Top FAA Safety Official Retires

He faced criticism in the wake of two Boeing crashes and the grounding of its 737 Max planes.

The Federal Aviation Administration building in Washington, June 19, 2015.
The Federal Aviation Administration building in Washington, June 19, 2015.
AP Photo/Andrew Harnik, File

The Federal Aviation Administration said Wednesday that its top safety official will retire at the end of June. Ali Bahrami had come under sharp criticism from lawmakers and relatives of passengers who died in the crashes of two Boeing 737 Max jets, who accused him of being too cozy with Boeing.

Bahrami has led the FAA's aviation safety office since 2017 and previously was a manager for FAA in the Seattle area, overseeing approval of Boeing planes. He left FAA for a time to become an executive with a trade group, the Aerospace Industries Association.

The FAA said its deputy associate administrator for safety, Chris Rocheleau, will lead the safety office on an interim basis while the FAA searches for a long-term replacement.

Hundreds of relatives and friends of passengers who died in the Max crashes wrote last month to President Joe Biden and Transportation Secretary Pete Buttigieg, demanding that they oust Bahrami and three other FAA officials, including Administrator Stephen Dickson.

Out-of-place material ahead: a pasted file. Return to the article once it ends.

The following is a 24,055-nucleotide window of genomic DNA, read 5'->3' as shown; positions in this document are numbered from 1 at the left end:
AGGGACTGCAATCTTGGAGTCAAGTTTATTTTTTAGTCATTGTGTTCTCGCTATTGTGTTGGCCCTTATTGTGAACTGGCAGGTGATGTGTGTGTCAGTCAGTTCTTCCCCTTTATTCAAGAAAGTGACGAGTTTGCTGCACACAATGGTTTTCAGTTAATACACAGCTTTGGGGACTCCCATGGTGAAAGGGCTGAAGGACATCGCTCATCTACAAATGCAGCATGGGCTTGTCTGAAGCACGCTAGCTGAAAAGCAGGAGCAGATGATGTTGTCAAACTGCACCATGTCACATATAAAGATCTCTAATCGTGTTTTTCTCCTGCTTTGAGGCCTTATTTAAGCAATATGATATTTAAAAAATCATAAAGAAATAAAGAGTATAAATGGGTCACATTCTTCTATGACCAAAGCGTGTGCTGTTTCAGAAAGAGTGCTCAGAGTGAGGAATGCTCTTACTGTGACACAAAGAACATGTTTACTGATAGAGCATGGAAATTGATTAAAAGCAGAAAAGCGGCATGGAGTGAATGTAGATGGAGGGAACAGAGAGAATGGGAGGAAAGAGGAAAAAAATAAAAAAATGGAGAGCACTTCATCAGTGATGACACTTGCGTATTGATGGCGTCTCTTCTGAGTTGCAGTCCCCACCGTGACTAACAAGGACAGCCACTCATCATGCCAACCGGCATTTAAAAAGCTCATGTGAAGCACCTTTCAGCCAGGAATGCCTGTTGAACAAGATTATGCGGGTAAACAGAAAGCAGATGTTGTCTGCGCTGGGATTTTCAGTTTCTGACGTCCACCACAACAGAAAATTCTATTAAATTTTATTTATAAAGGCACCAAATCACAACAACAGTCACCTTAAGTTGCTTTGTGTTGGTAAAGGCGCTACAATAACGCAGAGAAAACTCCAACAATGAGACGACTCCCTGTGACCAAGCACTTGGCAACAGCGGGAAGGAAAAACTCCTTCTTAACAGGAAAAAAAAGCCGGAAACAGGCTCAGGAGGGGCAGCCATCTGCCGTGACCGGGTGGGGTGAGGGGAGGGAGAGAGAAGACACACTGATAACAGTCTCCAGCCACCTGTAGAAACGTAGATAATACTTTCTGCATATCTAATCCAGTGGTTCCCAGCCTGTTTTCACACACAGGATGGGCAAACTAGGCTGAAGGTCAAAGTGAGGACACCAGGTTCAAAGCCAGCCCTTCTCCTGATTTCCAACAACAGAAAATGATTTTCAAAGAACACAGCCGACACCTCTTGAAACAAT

“Bahrami’s departure is needed for the FAA to regain credibility, escape capture by industry, and put safety first,” Michael Stumo, whose daughter Samya died in the second Max crash, said Wednesday.

Stumo and relatives of other passengers blamed Bahrami and other FAA leaders for not grounding the plane after the first crash five months earlier.

An investigation led by House Transportation Committee Chairman Peter DeFazio said Bahrami didn't know details about an FAA analysis after the first crash that predicted more accidents if a key flight-control system wasn't fixed. The problem wasn't addressed until after the second crash.

Bahrami repeatedly defended the FAA’s practice of delegating much safety analysis to Boeing. However, Bahrami was not working at FAA when the agency certified the Max, and a former colleague said he has been treated unfairly.

“This was a professional who had a long, distinguished career in aviation, and this position was a capstone to that career," said former FAA chief counsel Arjun Garg. "A problem got thrust on him that was not of his own making, but he ended up being the face of complaints about the FAA from the families and from Chairman DeFazio.”

In an internal memo to FAA employees Wednesday, Bahrami, who is in his mid-60s and started his career as an aircraft engineer, said retiring “was not an easy decision,” but that he wants to spend more time with family “and focus on my next chapter.” Among the accomplishments he cited were returning the Max to service after a 20-month grounding.

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